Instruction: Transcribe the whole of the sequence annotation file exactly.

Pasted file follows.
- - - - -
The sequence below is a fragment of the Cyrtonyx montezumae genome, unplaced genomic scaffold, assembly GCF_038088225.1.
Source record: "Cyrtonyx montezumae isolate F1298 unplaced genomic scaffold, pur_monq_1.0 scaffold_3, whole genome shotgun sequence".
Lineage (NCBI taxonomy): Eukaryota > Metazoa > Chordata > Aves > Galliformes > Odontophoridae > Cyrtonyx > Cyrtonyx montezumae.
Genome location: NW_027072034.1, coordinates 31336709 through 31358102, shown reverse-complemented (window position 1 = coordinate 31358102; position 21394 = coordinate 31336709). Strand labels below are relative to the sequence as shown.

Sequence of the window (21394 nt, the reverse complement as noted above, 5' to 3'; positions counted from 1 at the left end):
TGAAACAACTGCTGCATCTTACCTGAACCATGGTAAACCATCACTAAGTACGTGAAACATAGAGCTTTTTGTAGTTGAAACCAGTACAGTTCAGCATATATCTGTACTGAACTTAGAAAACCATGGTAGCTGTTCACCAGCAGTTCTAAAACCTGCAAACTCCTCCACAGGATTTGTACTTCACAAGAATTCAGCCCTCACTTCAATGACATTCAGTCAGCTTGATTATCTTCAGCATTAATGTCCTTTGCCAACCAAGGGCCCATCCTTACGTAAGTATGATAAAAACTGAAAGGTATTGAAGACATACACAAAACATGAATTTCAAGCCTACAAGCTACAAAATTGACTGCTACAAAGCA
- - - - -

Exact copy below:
The sequence below is a fragment of the Cyrtonyx montezumae genome, unplaced genomic scaffold, assembly GCF_038088225.1.
Source record: "Cyrtonyx montezumae isolate F1298 unplaced genomic scaffold, pur_monq_1.0 scaffold_3, whole genome shotgun sequence".
Lineage (NCBI taxonomy): Eukaryota > Metazoa > Chordata > Aves > Galliformes > Odontophoridae > Cyrtonyx > Cyrtonyx montezumae.
Genome location: NW_027072034.1, coordinates 31336709 through 31358102, shown reverse-complemented (window position 1 = coordinate 31358102; position 21394 = coordinate 31336709). Strand labels below are relative to the sequence as shown.

Sequence of the window (21394 nt, the reverse complement as noted above, 5' to 3'; positions counted from 1 at the left end):
TGAAACAACTGCTGCATCTTACCTGAACCATGGTAAACCATCACTAAGTACGTGAAACATAGAGCTTTTTGTAGTTGAAACCAGTACAGTTCAGCATATATCTGTACTGAACTTAGAAAACCATGGTAGCTGTTCACCAGCAGTTCTAAAACCTGCAAACTCCTCCACAGGATTTGTACTTCACAAGAATTCAGCCCTCACTTCAATGACATTCAGTCAGCTTGATTATCTTCAGCATTAATGTCCTTTGCCAACCAAGGGCCCATCCTTACGTAAGTATGATAAAAACTGAAAGGTATTGAAGACATACACAAAACATGAATTTCAAGCCTACAAGCTACAAAATTGACTGCTACAAAGCA